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by Mark Noll


Jonathan Edwards (1703-1758) Preaches a Sermon that Will Never Appear in an Anthology of American Literature

Northampton, Massachusetts (August 1733)

I Corinthians 5:7—For even Christ our Passover is sacrificed for us.

Hot and unusually still, with the scent
strong from the close-packed in sweat, they are bent
forward, yet still withholding their consent.

"This passage pictures Jesus as a Lamb—
it is a type, an artifice
to bring the stories of old Israel
to life, a shadow to entice
our stony hearts to sense his loveliness,
to prize such gift beyond all price,
to grasp what meant such perfect meekness, such
a mercy from such sacrifice.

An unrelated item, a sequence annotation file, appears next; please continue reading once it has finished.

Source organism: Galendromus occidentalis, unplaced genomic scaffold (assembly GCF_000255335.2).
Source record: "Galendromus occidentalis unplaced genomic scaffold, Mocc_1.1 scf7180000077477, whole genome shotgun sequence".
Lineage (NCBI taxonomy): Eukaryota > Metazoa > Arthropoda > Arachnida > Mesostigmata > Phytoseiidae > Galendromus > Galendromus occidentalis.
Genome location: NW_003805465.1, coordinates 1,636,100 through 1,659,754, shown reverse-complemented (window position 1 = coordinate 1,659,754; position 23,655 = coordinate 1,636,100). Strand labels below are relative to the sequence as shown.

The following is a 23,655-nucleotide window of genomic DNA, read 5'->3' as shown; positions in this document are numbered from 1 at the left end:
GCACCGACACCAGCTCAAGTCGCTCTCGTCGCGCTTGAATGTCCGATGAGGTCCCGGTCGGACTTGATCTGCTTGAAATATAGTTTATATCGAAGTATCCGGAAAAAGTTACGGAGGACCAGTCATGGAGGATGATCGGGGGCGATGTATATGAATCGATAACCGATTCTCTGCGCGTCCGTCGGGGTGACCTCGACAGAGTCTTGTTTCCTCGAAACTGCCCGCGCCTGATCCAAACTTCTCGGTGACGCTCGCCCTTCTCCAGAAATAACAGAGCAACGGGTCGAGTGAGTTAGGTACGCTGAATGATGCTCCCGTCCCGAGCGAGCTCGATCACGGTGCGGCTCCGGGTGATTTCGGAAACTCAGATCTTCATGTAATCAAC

"For when his disciples forsook him,
when they could not stay awake while he prayed,
when Judas denied him with an oath and a curse,
when they came against him as if he were a thief,
when they reviled and abused him
and struck him in the face—and made for him a crown of thorns—
and ridiculed him—and stripped him—and scourged him,
when they called for a murderer and a thief instead of him,
and when they led him to the most ignominious and cruel execution,

"in all of this his meekness did not flag,
his spirit was not ruffled, he
shrank not to take the flaming wrath of God
for us, he bound himself to free
his people from their bondage, spilled his blood
on door posts now called Calvary."

Some made a comment respecting Grandsire
Stoddard, while more were prepared to admire
verbal skill—few remembered that bit about fire.

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